by Kent Sterling
There is no season quite as silly as the period between the opening of football training camps and the regular season opener. We try to read tea leaves to figure out what the hell might happen, and no one is wrong because the measure for success is 100% subjective.
Now, we get down to the real thing in the NFL and college football – the games that matter, where successes and failures are recorded in permanent ink and result in magnificent rewards for the winners and dire consequences for the losers.
Some walk the walk and others can only talk the talk. I’m reminded of Chicago Cubs owner Tom Ricketts declaring during Spring Training less than six months ago that the Cubs looked like a playoff team. That is grotesque evidence of talking the kind of talk that is emitted and processed only by the insane. Optimism runs rampant everywhere because why the hell not?
People in Bloomington who are mostly rational are declaring the Hoosiers fixed, competitive, and ready to win nine games. That a winning conference record was last earned at Indiana 21 years ago has been lost on these folks. Indiana might be ready to roll, but battling generations of malaise requires more than talking about winning.
The Colts are coming off 15 years of nearly relentless success. Since 1999, only in 2001 and 2011 did the Colts fail to post double digit wins. Oddly, the Colts record during the last four years ending in one (1981, 1991, 2001, and 2011) is 11-53. That’s appropriate of nothing, but vaguely interesting nonetheless.
So the Hoosiers were able to manhandle Indiana State 28-10 Saturday by running the ball at will, and stopping the Sycamores more often than not. The play calls were so mind numbingly dull that an Indiana State fan sitting ten rows behind us spent virtually the entire second half yelling. “It’s a draw! Another draw is coming! Get ready for the draw!” He seemed to be right almost every time he opened his mouth.
I’m sure the voices in the heads of the Indiana State coaching staff were yelling the same thing. The runs kept coming, and the result was 455 rushing yards, including 247 from explosive junior Tevin Coleman. Does that portend another 11 positive Saturdays, or did the Hoosiers take advantage of a weak opponent? We’ll find out soon enough. Despite an opening clunker against Western Kentucky, Bowling Green is expected to be pretty good. Then a trip to Mizzou looms for Indiana.
Optimism reigns on campus for yet another week, and that is all fans habituated to mediocrity – at best – ask for.
The Colts are a different story. Very good regular seasons are almost always expected and delivered because the Colts have had once per generation quarterbacks for 16 the last 17 years. The torch being passed from Peyton Manning to Andrew Luck is not the sort of good fortune that often befalls NFL teams. Only Brett Favre to Aaron Rodger rivals Manning to Luck as an orderly and excellent line of succession.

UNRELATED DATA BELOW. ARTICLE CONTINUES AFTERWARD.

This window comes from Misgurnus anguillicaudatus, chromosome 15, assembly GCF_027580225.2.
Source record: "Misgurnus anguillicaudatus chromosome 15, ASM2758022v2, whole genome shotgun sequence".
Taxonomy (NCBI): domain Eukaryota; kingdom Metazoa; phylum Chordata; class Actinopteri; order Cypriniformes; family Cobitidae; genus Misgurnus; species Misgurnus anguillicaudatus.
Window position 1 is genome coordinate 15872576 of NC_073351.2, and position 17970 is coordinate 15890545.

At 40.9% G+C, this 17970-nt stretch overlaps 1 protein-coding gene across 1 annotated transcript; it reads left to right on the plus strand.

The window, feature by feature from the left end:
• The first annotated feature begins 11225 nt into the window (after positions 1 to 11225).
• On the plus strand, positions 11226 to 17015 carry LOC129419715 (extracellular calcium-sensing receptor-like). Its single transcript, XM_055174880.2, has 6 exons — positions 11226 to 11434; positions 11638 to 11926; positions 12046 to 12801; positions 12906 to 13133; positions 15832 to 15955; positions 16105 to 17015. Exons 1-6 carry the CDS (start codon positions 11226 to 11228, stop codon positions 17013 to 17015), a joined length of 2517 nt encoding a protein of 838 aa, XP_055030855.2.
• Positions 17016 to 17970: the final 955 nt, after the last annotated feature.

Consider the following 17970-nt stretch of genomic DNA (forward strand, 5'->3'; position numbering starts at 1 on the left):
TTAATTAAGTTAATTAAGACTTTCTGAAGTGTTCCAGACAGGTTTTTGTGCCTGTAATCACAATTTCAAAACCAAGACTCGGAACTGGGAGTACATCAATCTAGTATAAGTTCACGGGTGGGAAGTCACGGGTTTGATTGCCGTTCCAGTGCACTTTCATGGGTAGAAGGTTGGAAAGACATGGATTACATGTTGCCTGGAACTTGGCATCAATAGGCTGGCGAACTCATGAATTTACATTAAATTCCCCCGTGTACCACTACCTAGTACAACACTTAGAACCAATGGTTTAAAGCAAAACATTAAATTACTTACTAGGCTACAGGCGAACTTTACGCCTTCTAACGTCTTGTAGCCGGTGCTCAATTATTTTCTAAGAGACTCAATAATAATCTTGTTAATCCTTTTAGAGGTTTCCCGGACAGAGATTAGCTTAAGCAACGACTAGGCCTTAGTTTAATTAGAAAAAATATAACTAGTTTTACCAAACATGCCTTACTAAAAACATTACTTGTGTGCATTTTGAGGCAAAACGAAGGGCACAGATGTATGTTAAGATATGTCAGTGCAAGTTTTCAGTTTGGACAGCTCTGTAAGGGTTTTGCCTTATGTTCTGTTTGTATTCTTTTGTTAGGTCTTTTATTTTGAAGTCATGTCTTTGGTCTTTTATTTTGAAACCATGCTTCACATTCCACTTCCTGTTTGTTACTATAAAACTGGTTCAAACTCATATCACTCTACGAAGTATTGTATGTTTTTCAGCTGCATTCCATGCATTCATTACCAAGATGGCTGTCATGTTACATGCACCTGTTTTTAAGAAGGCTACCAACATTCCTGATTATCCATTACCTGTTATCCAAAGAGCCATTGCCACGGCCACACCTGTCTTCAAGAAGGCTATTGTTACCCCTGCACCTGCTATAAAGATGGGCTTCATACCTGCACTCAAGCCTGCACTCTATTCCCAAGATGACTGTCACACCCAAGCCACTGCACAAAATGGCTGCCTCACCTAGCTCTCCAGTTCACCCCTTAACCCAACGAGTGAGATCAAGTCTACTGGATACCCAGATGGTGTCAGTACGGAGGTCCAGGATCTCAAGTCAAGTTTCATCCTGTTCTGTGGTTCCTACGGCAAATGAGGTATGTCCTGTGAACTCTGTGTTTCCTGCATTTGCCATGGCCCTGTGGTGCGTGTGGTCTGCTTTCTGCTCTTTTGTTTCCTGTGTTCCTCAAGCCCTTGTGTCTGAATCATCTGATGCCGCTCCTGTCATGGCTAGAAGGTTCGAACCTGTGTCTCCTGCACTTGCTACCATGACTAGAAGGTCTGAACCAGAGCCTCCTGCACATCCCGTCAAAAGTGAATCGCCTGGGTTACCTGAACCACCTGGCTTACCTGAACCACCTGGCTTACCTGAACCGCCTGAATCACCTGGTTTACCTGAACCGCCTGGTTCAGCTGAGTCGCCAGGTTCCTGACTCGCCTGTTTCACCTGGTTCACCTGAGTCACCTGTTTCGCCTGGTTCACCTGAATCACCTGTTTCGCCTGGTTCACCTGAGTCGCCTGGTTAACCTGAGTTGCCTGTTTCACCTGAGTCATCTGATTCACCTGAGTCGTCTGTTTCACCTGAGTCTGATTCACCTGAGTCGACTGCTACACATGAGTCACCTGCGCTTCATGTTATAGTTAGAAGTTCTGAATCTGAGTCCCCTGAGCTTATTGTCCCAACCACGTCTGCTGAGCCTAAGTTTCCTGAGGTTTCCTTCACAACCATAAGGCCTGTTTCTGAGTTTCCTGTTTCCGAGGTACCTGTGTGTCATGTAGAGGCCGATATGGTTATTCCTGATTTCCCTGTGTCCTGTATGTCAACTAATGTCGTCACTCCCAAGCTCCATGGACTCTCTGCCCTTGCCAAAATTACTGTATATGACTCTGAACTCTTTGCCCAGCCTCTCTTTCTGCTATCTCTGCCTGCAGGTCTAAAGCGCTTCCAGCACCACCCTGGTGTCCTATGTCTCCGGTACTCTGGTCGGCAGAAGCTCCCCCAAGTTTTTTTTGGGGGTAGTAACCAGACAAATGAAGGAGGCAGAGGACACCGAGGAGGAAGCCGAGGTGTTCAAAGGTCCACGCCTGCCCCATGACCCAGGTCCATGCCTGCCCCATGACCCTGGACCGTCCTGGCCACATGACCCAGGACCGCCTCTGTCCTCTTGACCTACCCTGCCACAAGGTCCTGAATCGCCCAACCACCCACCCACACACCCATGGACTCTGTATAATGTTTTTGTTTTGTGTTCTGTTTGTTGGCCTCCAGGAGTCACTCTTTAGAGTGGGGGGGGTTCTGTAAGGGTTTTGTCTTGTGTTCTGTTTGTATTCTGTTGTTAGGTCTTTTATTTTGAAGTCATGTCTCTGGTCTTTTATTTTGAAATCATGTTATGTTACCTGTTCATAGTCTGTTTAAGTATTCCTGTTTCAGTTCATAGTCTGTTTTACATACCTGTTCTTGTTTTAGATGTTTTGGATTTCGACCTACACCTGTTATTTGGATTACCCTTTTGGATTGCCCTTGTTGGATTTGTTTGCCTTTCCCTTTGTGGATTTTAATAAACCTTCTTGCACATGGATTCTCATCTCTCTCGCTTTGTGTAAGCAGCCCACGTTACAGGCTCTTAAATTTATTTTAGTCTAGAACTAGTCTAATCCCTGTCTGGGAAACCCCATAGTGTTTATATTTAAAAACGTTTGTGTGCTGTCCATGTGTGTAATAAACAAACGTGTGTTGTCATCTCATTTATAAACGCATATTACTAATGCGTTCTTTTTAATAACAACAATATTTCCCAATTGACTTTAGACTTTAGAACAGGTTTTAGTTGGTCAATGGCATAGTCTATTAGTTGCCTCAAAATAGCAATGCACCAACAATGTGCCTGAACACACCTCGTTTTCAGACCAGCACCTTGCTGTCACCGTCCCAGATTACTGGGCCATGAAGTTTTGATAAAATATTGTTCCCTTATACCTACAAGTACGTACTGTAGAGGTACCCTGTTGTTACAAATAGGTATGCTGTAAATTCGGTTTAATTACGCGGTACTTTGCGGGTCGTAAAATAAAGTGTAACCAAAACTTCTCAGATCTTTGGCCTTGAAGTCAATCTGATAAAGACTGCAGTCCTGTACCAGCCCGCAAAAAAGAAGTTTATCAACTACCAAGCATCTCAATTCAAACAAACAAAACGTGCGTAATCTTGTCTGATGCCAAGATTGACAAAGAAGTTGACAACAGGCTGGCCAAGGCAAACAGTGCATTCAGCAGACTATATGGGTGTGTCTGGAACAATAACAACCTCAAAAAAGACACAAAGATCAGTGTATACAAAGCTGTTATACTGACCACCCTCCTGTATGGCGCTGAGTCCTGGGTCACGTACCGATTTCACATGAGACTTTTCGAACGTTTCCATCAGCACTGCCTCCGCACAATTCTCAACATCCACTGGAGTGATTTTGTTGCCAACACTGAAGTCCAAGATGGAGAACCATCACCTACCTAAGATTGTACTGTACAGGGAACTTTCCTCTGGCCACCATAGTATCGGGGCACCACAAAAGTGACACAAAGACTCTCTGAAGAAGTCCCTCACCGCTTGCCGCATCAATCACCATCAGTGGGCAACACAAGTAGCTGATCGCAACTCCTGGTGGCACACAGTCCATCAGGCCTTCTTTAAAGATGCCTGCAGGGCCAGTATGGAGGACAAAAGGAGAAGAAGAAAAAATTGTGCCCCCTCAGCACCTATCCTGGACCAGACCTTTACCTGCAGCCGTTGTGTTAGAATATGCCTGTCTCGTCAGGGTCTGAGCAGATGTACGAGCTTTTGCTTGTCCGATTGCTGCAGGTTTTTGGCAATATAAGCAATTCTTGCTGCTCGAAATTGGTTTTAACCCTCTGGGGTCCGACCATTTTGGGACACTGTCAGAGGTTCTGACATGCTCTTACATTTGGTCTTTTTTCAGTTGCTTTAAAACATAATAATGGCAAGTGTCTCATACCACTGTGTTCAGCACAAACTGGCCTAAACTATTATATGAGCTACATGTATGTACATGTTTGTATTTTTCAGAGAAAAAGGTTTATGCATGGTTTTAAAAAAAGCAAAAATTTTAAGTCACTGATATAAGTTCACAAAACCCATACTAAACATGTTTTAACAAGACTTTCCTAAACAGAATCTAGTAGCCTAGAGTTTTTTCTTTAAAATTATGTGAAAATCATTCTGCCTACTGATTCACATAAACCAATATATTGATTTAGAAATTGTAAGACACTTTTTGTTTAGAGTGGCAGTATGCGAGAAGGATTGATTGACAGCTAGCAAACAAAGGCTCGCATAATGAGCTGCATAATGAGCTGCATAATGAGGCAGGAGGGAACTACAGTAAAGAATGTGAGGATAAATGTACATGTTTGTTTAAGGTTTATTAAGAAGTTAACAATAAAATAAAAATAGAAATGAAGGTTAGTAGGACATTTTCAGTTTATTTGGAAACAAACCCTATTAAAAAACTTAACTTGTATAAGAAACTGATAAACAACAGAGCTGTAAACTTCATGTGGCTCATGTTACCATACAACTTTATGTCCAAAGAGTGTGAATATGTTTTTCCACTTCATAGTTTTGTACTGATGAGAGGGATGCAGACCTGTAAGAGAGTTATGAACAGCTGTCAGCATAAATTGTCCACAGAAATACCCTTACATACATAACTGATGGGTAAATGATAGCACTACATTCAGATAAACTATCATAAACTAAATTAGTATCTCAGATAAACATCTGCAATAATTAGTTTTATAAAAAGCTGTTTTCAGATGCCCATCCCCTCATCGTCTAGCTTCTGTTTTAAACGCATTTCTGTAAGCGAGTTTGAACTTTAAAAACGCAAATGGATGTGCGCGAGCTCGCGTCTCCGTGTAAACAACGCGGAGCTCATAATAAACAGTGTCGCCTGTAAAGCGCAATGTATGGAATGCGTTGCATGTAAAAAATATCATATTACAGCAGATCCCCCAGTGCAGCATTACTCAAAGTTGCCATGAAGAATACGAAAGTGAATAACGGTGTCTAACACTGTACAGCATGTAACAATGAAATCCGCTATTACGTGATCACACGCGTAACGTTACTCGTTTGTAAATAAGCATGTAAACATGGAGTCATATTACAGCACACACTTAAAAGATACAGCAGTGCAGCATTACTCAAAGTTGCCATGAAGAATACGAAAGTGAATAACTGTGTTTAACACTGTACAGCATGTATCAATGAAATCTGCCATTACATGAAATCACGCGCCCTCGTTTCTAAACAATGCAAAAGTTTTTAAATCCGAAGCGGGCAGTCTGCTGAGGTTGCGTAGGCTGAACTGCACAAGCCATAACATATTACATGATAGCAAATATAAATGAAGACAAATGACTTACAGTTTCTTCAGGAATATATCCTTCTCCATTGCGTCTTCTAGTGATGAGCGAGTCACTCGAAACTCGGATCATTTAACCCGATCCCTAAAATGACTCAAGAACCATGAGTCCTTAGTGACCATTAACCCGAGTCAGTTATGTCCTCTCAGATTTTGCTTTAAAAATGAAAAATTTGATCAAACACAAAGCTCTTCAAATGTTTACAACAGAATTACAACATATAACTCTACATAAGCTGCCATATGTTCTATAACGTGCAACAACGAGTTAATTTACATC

And that is where the responsibility for the Colts excellence lies. If not for Luck, the Colts would be a member of the worst division in NFL history rather than just currently the worst division.
The Colts have excellent players at other spots, but they are getting old. Robert Mathis, 33, is the all-time franchise sack leader who will sit through the first four weeks because of a suspension for using Clomid as a fertility aid. Reggie Wayne is 35 as he returns from a torn ACL. Forty-one year old kicker Adam Vinatieri has shown no sign of aging. Pat McAfee is a relative pup as one of the best punters in the NFL at age 27. Receiver T.Y. Hilton is only 24 as he enters a prime that may allow him to one day rival Marvin Harrison and Wayne as the best in team history.
Other than those players, the Colts are good, not great, and it’s hard to win championships without a bunch of great players.
Has general manager Ryan Grigson cobbled together a group that can hoist a Lombardi Trophy? There aren’t a lot self-proclaimed experts clamoring for seats on that particular bandwagon. Time will tell. The first report card comes Sunday night in Denver, and then the second will be issued at Lucas Oil Stadium the following Monday. By December, the speculation will have been replaced by knowledge.
That will be true for the Hoosiers too.
The fun of sports is in guessing what will happen, and some feel so strongly about their ability to predict the future, they invest cold cash on it. As for me, the pride of being right is enough. No sense throwing money at the unknown.
My guess is that the Colts finish the 2014 season 12-4, and the Hoosiers go 7-5 before playing in their second bowl since 2007. The Colts will advance to the AFC Championship, but fall just short of a third trip to the Super Bowl in less than a decade.
The guess work is now over, and all that’s left is for the Colts and Hoosiers to prove their value with performance, not words.